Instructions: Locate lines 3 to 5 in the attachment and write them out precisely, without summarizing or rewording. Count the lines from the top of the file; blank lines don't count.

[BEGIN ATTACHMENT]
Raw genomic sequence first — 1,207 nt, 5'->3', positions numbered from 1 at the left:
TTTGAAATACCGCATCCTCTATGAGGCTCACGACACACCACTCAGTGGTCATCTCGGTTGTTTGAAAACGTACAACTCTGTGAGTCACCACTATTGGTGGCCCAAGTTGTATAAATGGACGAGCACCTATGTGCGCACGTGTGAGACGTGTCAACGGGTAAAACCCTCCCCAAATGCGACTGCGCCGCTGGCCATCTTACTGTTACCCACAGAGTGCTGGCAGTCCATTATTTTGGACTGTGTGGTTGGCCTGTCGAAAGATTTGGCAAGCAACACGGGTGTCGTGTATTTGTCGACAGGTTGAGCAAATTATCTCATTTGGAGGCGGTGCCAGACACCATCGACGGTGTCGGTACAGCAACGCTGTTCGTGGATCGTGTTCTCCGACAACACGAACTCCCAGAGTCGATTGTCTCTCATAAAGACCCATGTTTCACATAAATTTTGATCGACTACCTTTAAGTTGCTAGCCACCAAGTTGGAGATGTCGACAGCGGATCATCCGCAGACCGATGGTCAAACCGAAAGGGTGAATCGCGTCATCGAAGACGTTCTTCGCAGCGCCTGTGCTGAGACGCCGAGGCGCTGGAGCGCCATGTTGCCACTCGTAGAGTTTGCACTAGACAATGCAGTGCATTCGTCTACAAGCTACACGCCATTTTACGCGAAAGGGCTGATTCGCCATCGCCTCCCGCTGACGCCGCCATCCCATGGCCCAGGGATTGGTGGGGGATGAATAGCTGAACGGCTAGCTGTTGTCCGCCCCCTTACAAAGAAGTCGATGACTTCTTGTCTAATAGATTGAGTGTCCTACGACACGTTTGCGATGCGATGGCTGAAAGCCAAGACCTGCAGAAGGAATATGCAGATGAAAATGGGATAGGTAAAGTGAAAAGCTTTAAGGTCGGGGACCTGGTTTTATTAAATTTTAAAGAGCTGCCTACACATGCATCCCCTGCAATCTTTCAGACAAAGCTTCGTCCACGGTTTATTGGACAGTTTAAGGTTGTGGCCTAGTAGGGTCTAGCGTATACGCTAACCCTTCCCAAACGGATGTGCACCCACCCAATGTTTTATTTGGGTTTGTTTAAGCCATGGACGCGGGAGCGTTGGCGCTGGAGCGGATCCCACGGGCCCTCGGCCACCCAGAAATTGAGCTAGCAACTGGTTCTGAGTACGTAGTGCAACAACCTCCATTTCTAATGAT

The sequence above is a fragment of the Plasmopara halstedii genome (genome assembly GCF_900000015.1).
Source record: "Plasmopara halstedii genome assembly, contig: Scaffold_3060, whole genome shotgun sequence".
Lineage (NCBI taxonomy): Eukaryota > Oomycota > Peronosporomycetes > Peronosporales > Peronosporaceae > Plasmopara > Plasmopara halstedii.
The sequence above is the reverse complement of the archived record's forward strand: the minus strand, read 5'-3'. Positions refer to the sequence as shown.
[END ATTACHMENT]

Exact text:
The sequence above is a fragment of the Plasmopara halstedii genome (genome assembly GCF_900000015.1).
Source record: "Plasmopara halstedii genome assembly, contig: Scaffold_3060, whole genome shotgun sequence".
Lineage (NCBI taxonomy): Eukaryota > Oomycota > Peronosporomycetes > Peronosporales > Peronosporaceae > Plasmopara > Plasmopara halstedii.